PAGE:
To be fair, Thompson implied to a Twitter follower that a blonde valkyrie seen with her character is, in fact, our Valkyrie’s girlfriend, but the implication is made with a winking emoji, not words. To use Simone’s words, it’s still an implication, not an outright fact.
What can we take from this?
To look at this thing from a macro view, Disney is a company that has many branches that don’t often work together. For instance, the Disney Channel is making its own network history by having its first openly gay storyline in its popular show Andi Mack. And earlier this year, Disney Junior showcased its first lesbian couple on the massively popular Doc McStuffins. ABC routinely focuses on LGBT storylines through How to Get Away with Murder, Grey’s Anatomy, Fresh Off the Boat, black-ish, When We Rise and The Real O’Neals (recently cancelled).
Disney proper has also dabbled with gay representation, to clumsy effect, in Beauty and the Beast (it’s the thought that counts, but still, it wasn’t as groundbreaking as it was made out to be, and it was made worse by Josh Gad severely backtracking for no reason). But while its offshoots have a much more nimble time delving into LGBT-friendly storylines, Disney itself has trouble, as evidenced by that Beauty and the Beast scenario and the severe lack of storylines in Lucasfilm and Marvel movies. Maybe Valkyrie is the first true step for LGBT representation in Marvel films. If that’s the case, then maybe their next foray will be less timid and more boisterous.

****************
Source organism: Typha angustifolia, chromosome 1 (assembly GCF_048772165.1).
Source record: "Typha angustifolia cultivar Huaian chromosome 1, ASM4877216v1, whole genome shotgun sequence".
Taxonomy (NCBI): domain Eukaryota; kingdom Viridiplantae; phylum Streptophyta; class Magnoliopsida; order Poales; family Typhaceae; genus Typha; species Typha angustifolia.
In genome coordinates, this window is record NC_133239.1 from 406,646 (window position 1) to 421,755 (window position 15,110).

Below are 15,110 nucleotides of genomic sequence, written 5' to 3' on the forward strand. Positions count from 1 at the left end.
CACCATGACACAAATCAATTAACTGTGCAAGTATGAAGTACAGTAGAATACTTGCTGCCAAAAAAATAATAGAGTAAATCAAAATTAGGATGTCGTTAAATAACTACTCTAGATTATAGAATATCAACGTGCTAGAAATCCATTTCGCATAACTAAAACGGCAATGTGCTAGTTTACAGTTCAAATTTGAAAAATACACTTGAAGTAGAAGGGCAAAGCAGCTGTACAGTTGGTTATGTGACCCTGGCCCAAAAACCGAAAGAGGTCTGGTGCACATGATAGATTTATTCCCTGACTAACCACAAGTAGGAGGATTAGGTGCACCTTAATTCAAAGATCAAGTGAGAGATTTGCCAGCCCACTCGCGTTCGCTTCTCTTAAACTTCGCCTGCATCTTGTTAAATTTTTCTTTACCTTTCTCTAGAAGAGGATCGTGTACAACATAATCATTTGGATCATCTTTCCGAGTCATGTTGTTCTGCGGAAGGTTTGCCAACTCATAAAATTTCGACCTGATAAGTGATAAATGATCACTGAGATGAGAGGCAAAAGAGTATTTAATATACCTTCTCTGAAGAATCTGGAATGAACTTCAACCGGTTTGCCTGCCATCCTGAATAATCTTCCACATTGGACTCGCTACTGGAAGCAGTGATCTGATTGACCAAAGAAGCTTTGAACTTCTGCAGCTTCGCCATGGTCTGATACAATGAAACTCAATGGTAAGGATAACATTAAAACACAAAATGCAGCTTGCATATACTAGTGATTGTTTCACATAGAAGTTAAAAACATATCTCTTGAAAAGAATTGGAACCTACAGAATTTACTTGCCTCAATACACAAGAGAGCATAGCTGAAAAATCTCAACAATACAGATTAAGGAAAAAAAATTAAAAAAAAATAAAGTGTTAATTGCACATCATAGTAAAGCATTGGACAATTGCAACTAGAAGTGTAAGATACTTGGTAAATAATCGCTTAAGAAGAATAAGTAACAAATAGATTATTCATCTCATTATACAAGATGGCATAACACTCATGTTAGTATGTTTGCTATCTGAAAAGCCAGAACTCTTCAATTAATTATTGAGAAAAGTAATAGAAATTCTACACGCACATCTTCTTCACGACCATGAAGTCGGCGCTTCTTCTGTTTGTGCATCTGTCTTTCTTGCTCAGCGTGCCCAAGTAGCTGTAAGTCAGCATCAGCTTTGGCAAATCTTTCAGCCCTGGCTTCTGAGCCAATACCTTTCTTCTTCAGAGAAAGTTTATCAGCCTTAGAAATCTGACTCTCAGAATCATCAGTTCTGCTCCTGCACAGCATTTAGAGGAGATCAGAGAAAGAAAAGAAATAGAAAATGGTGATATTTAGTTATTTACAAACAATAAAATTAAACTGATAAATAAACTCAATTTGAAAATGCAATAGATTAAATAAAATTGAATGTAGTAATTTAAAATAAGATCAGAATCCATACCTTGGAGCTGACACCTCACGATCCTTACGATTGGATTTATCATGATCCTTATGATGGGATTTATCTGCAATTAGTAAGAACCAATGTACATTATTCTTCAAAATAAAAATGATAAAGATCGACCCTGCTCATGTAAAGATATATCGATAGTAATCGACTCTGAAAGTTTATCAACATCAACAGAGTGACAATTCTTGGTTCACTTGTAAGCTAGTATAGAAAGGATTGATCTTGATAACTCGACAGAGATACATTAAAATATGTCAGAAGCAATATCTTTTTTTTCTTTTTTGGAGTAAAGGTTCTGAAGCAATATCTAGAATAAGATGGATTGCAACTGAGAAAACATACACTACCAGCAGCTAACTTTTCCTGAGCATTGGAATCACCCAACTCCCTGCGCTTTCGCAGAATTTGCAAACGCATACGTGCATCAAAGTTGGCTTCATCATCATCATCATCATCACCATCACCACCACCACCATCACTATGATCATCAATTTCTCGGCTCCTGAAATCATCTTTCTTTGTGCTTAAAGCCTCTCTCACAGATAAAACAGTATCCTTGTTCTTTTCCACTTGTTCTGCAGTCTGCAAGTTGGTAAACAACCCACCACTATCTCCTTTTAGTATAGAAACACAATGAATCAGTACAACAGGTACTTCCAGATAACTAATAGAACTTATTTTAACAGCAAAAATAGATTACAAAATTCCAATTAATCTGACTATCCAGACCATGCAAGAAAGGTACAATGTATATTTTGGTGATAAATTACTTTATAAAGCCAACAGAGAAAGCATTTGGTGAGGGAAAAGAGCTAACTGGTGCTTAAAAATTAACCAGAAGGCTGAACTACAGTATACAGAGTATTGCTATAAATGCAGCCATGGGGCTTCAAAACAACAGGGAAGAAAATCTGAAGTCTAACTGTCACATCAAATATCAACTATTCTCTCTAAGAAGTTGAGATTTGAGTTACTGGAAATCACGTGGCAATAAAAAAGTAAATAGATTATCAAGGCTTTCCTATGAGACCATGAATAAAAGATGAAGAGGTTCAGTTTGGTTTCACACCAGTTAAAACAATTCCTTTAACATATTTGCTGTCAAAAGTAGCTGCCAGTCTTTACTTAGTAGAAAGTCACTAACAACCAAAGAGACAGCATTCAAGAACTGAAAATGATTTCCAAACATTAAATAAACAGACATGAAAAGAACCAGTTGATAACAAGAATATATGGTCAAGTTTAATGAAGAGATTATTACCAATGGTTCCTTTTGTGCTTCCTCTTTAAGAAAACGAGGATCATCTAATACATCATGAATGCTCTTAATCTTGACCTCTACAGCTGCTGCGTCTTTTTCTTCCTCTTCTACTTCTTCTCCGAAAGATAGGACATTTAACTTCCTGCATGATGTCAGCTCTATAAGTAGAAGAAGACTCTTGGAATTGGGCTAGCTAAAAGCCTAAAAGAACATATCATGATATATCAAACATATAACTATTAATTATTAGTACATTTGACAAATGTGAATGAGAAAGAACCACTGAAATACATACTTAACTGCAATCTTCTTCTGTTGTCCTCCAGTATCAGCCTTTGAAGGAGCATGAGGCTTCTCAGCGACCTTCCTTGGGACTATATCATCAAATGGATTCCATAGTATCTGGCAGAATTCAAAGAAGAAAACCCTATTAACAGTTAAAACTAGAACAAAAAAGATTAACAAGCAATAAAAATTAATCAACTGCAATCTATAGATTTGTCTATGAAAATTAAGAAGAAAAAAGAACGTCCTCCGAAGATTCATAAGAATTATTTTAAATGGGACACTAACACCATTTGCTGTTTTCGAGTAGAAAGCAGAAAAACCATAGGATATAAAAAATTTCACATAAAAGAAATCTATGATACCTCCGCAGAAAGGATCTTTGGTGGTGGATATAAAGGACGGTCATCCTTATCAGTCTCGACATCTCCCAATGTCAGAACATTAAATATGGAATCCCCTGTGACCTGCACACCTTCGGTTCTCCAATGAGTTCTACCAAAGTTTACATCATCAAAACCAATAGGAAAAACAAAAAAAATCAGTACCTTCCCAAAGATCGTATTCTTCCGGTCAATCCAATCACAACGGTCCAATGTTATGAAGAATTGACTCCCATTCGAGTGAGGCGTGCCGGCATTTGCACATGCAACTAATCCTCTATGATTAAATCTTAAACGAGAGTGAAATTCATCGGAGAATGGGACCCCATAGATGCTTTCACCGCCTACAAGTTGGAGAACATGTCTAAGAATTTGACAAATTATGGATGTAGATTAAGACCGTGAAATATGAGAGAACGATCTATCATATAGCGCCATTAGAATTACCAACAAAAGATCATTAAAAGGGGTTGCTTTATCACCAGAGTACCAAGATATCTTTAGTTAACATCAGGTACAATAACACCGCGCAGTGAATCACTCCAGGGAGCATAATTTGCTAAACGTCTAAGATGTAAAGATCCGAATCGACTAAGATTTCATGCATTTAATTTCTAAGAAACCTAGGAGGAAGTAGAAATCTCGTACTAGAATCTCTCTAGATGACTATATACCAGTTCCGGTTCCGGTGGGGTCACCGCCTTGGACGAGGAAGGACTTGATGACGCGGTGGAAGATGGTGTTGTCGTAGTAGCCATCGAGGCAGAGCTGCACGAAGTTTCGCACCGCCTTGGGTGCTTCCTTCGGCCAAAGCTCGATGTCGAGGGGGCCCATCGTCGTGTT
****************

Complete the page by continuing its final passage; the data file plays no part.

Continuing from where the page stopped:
In 2014, Time magazine declared American culture had reached a “transgender tipping point,” with transgender people achieving unprecedented media visibility.
However, in light of recent policy shifts – such as the White House’s rollback of federal guidelines that supported transgender students and Trump’s July 26 Twitter pronouncement that the U.S. military will no longer allow transgender service members – some have questioned whether this visibility has actually meant greater acceptance of trans people.
Studies have shown that entertainment has the power to shape attitudes on health and social issues, from organ donation to the death penalty. But little research has explored the impact of portrayals of transgender people.
For this reason, we wanted to see how transgender TV characters might influence the attitudes of viewers. Specifically, we tested whether political ideology plays a role in how audiences respond to these potentially polarizing depictions.
Transgender media visibility
Time’s “transgender tipping point” from a few years ago was attributed to fictional trans characters in shows like “Transparent” and “Orange Is the New Black” and news coverage of controversial policy issues, such as discrimination lawsuits about school bathrooms. In April 2015, nearly 17 million people watched Caitlyn Jenner come out as transgender on “20/20.”